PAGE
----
By Mark Clothier, Bloomberg News
DETROIT (Aug. 7, 2015) — Harman International Industries Inc., the maker of the audio system in the Jeep Cherokee that was hacked remotely, said the software flaw that allowed that incident isn't in infotainment systems it supplies to other auto makers.
The National Highway Traffic Safety Administration (NHTSA) asked Harman for information on other audio systems that may be vulnerable to hacking, in an investigation opened July 29.
Fiat Chrysler Automobiles (FCA) on July 24 announced a recall of about 1.4 million vehicles to update radio software.
“This experimental hack is unique to Chrysler,” Dinesh Paliwal, CEO of Stamford, Conn.-based Harman, said in an interview with Bloomberg News Aug. 4. “This does not exist, to our assessment, in any other vehicle.”
FCA's recall related to the radios was the first formal auto safety campaign in response to a cybersecurity threat.
NHTSA has been under fire from Congress for not catching defects more quickly, after the industry last year set a record with 64 million autos called back for fixes.
Harman and its competitors supply infotainment technology and systems to the auto makers, which modify them to suit their customers, Mr. Paliwal said. For more expensive vehicles, the auto makers make more modifications. The Jeep hack was traced to a loophole in the internal cellular network that exposed the vehicle's control area network, known as a CAN bus, he said.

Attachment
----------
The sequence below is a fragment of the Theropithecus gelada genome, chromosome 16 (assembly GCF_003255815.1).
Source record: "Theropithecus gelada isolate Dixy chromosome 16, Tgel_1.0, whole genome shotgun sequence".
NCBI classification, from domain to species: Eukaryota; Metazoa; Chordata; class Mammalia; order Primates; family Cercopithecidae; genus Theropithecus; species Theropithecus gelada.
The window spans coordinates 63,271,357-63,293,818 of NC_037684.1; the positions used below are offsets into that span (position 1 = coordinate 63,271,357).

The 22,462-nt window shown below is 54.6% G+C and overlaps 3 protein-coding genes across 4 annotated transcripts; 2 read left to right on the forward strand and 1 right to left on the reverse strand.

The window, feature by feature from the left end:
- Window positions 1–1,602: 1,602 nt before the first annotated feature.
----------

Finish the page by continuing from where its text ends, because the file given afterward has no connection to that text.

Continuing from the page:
“Once people get in the car and get into the CAN bus, then you can start to mimic and mess up many, many things in the car,” Mr. Paliwal said. “It's like having full security in your house and leaving the door open.”
In the Jeep incident, software programmers were able to take control of a Cherokee sport-utility vehicle while it was being driven on a Missouri highway. The hackers — chronicled in a Wired magazine article — got in through the SUV's Uconnect infotainment system.
NHTSA said the Harman inquiry “is being opened to obtain information from the supplier of Chrysler Uconnect units to determine the nature and extent of similarities in other infotainment products provided to other vehicle manufacturers. ‘‘If sufficient similarities exist, the investigation will examine if there is cause for concern that security issues exist in other Harman Kardon products.''
Harman on Aug. 4 also reported fiscal fourth-quarter profit of $1.37 a share, beating the $1.31 average of analysts' estimates compiled by Bloomberg. The company's shares rose 2.6 percent to $112.81 at 11:02 a.m. in New York. The stock gained 3 percent this year through Aug. 3.
This Bloomberg News report appeared on the website of Automotive News, a Detroit-based sister publication of Tire Business.